Some taxi drivers in Athens have been known to overcharge unwary travellers. If you have a complaint about a taxi driver, take the cab number and report your complaint to the tourist police. Taxi drivers in other towns in Greece are, on the whole, friendly, helpful and honest. Useful taxi apps include Beat (www.thebeat.co/gr) and Taxiplon (www.taxiplon.gr).
Trains are operated by OSE. The railway network is extremely limited with lines closed in recent years in areas such as the Peloponnese. OSE's northern line is the most substantial. Standard-gauge services run from Athens to Dikea in the northeast via Thessaloniki and Alexandroupoli. There are also connections to Florina and the Pelion Peninsula. The Peloponnese network runs only as far as Kiato, with bus services to Plata for ferry connections.
Prices and schedules are very changeable – double-check on the OSE website. Information on departures from Athens or Thessaloniki are also available by calling 1440.
There are two types of service: regular (slow) trains that stop at all stations, and faster, modern intercity (IC) trains that link most major cities. Train fares have increased dramatically since the crisis; it used to be the country's cheapest form of transport, but is no longer.
Having said that, the IC trains that link the major Greek cities are an excellent way to travel and the trains are modern and comfortable, with a cafe-bar on board.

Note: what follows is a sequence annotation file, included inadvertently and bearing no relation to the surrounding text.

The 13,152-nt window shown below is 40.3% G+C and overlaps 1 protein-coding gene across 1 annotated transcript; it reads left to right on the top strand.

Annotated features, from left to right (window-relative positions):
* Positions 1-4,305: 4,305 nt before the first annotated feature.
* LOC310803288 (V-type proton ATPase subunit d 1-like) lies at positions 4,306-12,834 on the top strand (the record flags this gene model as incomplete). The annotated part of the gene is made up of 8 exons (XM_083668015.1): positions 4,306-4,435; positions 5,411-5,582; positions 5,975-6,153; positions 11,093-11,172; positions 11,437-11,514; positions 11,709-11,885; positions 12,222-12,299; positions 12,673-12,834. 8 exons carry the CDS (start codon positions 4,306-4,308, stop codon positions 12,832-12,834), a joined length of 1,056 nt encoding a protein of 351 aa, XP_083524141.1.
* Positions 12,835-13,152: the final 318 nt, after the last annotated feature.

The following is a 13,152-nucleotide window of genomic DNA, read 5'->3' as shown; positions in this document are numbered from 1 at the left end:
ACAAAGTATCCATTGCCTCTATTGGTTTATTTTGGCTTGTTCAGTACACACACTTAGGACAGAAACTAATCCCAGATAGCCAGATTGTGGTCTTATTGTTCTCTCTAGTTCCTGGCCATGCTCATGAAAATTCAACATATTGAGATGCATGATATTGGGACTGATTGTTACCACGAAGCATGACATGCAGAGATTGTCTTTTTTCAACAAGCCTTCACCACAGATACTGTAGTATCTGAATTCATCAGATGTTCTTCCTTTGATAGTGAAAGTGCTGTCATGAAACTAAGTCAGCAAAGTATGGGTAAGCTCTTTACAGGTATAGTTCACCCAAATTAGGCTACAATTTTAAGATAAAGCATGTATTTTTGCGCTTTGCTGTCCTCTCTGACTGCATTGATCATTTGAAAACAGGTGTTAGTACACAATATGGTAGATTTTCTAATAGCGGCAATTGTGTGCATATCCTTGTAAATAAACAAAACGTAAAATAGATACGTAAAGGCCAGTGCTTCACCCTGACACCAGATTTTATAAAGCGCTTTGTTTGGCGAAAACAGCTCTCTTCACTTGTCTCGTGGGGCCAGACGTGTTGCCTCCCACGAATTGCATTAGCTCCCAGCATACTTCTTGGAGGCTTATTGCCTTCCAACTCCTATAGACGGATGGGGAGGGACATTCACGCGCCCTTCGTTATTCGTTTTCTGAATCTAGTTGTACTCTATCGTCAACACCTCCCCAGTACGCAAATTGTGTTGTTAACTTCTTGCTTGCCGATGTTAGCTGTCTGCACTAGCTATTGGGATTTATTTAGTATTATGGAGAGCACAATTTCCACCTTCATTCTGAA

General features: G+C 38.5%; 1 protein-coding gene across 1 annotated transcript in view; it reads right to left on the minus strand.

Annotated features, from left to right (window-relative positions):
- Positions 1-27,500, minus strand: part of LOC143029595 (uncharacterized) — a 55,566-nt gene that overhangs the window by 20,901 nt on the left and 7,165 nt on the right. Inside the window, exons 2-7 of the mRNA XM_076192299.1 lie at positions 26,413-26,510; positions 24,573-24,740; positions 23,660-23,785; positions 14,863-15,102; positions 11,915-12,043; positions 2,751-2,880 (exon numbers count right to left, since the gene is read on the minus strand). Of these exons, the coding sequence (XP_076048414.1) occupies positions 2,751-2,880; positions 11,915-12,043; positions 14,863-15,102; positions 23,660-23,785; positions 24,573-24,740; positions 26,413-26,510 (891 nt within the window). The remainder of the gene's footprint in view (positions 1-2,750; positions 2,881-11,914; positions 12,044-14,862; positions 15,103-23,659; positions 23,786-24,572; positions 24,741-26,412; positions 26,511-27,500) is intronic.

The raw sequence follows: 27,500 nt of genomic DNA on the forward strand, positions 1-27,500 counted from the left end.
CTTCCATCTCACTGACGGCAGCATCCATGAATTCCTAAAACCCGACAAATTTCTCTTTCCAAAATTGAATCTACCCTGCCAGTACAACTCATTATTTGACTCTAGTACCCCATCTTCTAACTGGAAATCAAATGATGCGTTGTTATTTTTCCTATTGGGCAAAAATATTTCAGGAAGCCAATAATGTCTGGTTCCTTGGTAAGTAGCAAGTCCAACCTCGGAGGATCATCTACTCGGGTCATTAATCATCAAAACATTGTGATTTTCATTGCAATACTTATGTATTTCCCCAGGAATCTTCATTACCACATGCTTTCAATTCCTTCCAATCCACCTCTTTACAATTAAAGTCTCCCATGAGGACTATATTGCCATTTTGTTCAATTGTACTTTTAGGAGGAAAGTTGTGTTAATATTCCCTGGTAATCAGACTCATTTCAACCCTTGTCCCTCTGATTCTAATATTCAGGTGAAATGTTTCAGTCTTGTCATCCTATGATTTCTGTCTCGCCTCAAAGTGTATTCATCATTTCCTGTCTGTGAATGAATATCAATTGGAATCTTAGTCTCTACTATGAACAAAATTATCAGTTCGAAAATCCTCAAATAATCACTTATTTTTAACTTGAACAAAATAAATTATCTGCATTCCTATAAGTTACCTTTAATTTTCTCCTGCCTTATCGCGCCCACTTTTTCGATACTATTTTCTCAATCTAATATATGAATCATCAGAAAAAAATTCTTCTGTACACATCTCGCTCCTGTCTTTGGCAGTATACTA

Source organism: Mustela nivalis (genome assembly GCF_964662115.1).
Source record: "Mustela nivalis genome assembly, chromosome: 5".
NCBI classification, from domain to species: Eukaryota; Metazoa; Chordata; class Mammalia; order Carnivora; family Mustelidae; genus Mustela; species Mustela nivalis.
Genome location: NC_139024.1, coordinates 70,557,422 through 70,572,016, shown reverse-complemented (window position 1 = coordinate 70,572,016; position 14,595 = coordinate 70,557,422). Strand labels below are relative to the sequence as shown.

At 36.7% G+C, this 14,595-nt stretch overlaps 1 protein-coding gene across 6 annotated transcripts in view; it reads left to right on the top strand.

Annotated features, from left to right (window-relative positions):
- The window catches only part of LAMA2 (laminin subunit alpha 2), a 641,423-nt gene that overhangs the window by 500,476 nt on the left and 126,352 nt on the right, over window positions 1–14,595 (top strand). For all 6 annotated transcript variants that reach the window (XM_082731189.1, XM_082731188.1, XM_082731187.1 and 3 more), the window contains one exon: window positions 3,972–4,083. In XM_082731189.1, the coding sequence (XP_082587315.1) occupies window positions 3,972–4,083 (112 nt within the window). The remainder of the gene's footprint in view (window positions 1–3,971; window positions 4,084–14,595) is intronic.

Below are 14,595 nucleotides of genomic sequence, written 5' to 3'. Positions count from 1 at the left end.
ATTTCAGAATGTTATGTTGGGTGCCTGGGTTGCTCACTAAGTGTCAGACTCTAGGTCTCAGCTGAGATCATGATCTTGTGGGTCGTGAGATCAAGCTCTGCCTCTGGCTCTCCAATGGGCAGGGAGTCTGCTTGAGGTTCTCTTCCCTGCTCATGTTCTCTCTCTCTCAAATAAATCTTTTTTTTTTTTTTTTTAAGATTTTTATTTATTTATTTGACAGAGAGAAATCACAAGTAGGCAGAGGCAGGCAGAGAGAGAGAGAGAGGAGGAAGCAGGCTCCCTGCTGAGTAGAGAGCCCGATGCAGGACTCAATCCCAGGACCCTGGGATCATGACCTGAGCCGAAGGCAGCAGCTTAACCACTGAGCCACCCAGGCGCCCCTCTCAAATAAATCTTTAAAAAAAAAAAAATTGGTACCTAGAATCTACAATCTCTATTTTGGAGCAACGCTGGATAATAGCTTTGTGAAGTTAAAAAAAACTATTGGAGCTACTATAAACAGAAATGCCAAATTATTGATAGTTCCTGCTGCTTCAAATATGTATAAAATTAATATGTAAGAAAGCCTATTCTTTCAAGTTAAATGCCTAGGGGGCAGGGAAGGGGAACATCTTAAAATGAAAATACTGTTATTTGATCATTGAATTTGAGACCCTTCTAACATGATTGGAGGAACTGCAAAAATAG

- Eurail, Inter-Rail and Rail Plus Balkan Flexipass cards are valid in Greece, but they're generally not worth buying if Greece is the only place you plan to use them. Check if a supplement is required for IC journeys.
- Whatever pass you have, you must have a reservation to board the train.
- On presentation of ID or a passport, passengers over 65 years old are entitled to a 25% discount on all lines.
Arriving in Destination
Eleftherios Venizelos International Airport (Athens) Express buses (€6, one hour) operate 24 hours between the airport, city centre and Piraeus. Half-hourly metro trains (€10, 50 minutes) run between the city centre and the airport from 5.30am to 11.30pm. Taxis to the city centre cost €38 (€50 at night) and take about 45 minutes.
Makedonia International Airport (Thessaloniki) Buses X1, N1, 45 & 79 (€2, 50 minutes) connect to the city every half hour around the clock. Taxis to the city centre cost €30.
Nikos Kazantzakis International Airport (Iraklio, Crete) Bus run to the city centre from 6am to midnight (€1.20, every 15 minutes). Taxis to the city centre cost €15.
Diagoras Airport (Rhodes) Buses run to Rhodes Town from 6.40am to 11.15pm (€2.60, 25 minutes). Taxis cost €25.